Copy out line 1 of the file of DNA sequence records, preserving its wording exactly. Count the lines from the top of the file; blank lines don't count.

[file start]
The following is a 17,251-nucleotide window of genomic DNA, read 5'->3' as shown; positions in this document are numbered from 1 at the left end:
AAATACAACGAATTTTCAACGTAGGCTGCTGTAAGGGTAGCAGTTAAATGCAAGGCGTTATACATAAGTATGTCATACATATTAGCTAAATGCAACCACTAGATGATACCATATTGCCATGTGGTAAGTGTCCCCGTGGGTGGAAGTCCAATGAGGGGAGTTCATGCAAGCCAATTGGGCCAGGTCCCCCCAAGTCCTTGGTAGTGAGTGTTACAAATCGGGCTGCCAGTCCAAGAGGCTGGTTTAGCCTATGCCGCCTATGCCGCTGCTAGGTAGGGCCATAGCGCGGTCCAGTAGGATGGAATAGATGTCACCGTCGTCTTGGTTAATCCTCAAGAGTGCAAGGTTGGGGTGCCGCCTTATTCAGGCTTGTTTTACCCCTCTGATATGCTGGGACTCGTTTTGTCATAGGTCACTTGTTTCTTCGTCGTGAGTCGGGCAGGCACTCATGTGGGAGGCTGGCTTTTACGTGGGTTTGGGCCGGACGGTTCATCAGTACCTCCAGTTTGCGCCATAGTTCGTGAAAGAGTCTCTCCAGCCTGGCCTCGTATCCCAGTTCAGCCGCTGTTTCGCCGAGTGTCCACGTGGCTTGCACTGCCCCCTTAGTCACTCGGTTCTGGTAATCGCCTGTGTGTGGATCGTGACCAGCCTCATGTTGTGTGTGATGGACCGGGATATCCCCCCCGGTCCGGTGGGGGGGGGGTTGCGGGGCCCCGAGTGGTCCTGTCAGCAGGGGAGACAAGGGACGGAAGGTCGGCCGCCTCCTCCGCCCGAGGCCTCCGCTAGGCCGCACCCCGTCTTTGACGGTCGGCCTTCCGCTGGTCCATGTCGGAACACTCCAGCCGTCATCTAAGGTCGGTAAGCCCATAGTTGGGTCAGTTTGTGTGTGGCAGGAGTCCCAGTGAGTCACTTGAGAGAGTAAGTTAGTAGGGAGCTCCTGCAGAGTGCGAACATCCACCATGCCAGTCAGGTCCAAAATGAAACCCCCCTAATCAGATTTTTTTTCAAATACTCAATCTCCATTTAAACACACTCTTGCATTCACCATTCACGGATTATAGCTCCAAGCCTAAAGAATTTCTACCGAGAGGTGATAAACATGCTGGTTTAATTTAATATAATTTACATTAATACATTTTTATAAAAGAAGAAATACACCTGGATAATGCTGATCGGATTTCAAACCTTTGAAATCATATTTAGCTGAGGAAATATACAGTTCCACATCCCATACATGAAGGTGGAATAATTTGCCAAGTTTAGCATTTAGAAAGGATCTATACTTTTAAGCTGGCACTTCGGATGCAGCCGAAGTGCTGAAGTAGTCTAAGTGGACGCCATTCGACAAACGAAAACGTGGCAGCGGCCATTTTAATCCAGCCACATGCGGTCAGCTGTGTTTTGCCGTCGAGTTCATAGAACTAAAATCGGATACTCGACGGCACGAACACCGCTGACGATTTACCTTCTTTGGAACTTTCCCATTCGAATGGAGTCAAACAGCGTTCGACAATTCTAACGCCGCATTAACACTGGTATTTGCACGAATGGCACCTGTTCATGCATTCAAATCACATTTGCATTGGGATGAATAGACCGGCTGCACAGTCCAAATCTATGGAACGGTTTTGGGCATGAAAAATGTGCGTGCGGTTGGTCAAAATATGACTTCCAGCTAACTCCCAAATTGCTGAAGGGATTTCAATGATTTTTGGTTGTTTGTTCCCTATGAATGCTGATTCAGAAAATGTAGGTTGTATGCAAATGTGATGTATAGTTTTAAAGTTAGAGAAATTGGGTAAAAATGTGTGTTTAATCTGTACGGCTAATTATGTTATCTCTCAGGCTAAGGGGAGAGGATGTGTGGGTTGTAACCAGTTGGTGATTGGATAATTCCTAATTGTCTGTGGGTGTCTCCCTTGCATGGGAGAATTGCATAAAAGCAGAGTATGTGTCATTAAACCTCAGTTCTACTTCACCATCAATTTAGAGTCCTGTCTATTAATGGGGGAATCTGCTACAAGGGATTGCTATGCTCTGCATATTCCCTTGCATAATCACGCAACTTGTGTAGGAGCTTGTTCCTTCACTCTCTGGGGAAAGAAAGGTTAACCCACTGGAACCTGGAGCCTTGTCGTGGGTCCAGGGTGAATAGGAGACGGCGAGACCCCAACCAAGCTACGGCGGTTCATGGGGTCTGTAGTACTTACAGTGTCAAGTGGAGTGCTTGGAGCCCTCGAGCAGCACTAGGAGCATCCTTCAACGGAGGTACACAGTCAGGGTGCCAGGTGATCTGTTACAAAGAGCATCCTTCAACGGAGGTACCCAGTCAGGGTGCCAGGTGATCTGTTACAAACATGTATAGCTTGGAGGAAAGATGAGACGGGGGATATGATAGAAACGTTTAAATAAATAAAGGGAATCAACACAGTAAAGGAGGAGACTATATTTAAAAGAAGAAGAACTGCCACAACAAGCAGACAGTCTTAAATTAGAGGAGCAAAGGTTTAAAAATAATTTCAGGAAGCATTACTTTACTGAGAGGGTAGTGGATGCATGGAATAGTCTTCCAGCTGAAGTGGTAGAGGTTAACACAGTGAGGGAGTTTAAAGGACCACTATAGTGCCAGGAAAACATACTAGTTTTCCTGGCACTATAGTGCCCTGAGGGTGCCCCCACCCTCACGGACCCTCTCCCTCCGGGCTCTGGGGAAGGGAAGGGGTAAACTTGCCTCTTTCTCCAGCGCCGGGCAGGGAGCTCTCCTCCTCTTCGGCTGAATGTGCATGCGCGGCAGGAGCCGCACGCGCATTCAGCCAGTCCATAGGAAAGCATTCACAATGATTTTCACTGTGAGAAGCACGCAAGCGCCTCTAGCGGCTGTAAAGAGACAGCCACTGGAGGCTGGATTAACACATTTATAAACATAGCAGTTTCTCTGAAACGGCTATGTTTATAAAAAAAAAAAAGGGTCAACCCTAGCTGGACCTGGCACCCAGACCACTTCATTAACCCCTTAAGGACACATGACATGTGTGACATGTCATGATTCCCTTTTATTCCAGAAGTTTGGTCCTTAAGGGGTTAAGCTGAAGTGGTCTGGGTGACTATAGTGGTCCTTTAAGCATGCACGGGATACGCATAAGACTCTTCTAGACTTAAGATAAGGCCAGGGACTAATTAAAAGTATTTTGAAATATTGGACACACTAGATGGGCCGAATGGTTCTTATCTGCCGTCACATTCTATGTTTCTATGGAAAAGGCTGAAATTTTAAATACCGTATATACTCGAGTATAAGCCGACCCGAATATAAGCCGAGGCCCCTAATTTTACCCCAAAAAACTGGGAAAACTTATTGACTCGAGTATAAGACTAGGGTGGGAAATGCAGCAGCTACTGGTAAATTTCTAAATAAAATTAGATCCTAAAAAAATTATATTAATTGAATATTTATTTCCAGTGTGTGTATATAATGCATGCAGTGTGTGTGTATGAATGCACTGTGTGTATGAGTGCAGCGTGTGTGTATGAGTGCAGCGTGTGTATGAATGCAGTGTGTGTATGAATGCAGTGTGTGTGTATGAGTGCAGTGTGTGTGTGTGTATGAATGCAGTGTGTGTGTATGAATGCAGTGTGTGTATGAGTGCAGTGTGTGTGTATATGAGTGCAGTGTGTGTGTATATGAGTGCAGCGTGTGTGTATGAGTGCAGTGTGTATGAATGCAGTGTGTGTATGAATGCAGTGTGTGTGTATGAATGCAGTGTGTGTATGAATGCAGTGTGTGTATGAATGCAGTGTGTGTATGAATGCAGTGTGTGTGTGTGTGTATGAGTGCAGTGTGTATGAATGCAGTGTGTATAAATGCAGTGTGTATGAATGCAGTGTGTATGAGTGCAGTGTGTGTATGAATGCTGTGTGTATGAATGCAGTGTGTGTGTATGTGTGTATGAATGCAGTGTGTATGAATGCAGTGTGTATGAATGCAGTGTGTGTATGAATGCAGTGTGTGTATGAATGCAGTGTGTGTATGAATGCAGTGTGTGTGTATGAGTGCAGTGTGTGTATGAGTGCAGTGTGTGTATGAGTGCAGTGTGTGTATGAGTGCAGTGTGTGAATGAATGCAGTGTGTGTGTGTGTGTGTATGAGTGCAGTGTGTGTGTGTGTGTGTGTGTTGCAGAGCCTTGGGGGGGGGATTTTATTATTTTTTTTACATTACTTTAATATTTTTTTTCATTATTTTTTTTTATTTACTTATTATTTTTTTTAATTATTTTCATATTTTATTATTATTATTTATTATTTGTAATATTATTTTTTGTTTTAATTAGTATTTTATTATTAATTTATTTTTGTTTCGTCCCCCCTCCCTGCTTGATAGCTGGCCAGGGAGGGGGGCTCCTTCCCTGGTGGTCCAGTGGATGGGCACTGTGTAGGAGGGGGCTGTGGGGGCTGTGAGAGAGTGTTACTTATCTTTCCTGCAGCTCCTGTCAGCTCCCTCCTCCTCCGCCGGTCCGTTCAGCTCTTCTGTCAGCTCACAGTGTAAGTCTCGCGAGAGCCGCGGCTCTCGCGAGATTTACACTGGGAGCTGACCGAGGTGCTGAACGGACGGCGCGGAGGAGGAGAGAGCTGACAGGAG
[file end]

The following is a 17,251-nucleotide window of genomic DNA, read 5'->3' as shown; positions in this document are numbered from 1 at the left end: